New PM by Monday? #BrexitsShambles

Having finally come to an agreement with the EU over our ‘divorce settlement’, Theresa May had the job of convincing Parliament to approved the terms yesterday.

It didn’t start well. Twitter fast became the home of 280 character resignations from one politician after another. May seems to have upset everyone and, to very loosely quote Oscar Wilde, to lose one Brexit Secretary is misfortune, to lose two is careless.

At the time of writing it appears extremely unlikely the agreement will be approved. The DUP will not support it and, even if every single conservative MP backed it, Theresa May would still not get a majority.

So where do we go from here?

It seems inevitable that there will be a leadership challenge either this week or next. But who gets “elected” will determine what comes next.

There will then either be more negotiations (if the Europeans agree, possibly even an extension of the deadline), no deal or some sort of people’s vote. Labour want to trigger an election, but the Tories don’t have to call one, so this is not a given.

Keep calm and carry on

Investors in the UK should not panic though. Even if our politics are in chaos and the pound is falling, it will not necessarily lead to big stock market losses.

As we saw after the EU referendum, while domestic stocks (specially banks, builders and the FTSE 250 generally) may be hurt in the short term, FTSE 100 companies in particular, with their overseas earnings, should do better as the currency moves will cushion any market falls.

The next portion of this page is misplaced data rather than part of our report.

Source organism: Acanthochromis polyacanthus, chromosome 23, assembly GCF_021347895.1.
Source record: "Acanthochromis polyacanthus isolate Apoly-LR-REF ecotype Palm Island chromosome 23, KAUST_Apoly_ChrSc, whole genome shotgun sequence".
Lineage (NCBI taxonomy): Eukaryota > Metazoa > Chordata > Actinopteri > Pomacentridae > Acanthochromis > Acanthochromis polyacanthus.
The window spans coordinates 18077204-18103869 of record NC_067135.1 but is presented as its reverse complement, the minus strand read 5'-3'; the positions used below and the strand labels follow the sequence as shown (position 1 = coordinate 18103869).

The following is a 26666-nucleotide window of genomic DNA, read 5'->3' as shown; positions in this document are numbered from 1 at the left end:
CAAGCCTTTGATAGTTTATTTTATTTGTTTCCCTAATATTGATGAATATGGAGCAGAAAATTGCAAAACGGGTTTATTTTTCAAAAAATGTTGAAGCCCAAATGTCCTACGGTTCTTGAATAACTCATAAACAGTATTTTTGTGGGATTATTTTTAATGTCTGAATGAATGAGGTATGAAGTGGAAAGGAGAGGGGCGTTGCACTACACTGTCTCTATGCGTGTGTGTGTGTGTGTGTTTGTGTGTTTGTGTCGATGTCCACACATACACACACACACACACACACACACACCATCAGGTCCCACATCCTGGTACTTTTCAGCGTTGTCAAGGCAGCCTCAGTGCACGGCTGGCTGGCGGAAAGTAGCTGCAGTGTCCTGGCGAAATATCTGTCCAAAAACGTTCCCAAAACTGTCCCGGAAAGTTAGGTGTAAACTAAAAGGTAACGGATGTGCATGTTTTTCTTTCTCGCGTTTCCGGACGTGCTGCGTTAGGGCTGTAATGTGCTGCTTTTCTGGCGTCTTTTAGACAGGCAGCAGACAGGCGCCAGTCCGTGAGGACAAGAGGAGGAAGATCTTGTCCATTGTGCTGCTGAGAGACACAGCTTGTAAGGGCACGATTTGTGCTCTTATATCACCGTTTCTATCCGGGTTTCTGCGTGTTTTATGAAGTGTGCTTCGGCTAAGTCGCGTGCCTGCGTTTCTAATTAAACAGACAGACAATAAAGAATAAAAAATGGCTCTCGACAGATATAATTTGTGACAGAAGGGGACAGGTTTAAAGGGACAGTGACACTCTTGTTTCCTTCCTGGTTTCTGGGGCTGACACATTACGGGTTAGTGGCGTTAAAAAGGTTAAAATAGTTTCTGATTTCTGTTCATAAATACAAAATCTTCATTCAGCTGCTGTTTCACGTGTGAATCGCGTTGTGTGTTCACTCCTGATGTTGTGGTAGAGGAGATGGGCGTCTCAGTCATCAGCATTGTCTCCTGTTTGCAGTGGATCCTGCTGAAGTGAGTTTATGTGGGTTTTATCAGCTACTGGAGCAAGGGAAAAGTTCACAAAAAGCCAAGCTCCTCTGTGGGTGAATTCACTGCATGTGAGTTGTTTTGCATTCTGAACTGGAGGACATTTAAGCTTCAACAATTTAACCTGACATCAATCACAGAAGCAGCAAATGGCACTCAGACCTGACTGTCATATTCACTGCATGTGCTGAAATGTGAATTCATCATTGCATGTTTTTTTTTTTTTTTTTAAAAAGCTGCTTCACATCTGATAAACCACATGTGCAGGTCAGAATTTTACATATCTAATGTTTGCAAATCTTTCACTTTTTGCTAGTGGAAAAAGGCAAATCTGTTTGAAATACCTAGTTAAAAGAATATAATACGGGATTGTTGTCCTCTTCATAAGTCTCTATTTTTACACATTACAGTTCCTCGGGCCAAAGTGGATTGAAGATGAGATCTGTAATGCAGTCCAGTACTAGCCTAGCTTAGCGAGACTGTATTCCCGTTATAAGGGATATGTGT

Funds that could hold up well in the chaos

Funds that could hold up well in the chaos are those that have a large weighting to the UK’s larger, overseas earners.

Here are some examples:

Investec UK Alpha

This a well-diversified fund that must have at least 50% of its holdings in the FTSE 100. The manager believes that markets are excessively focused on short-term factors and that many analysts concentrate on the next set of results and not where a company will be in five years’ time. This creates opportunities.

Threadneedle UK Extended Alpha

This fund invests primarily in large UK companies but it has an extra tool at its disposal: as the name suggests, the manager aims to extend investors’ potential returns by buying stocks he expects to do well and also looking to make money on stocks he expects to do badly (shorting).

Rathbone Income

This equity income fund currently* has about two-thirds of its assets in FTSE 100 companies. It gives investors exposure to a concentrated portfolio of companies with high quality and visible earnings. The manager is unconstrained in terms of sector weightings and is able to fully express his market views with the portfolio positioning.

For those wanting more diversification away from the UK, going global is an option, especially as investors will benefit from a potential currency uplift.

T. Rowe Price Global Focused Growth Equity

This fund invests in a diversified selection of global companies, which the manager believes have the potential for above-average and sustainable rates of earnings growth. The companies may be based anywhere in the world, including emerging markets. It currently only has a 3%* weighting to the UK.

*Source: fund fact sheet, 30 Sept 2018.

Past performance is not a reliable guide to future returns. You may not get back the amount originally invested, and tax rules can change over time. The views of the author and any people interviewed are their own and do not constitute financial advice. However the knowledge that professional analysts have analysed a fund or trust in depth before assigning them a rating can be a valuable additional filter for anyone looking to make their own decisions.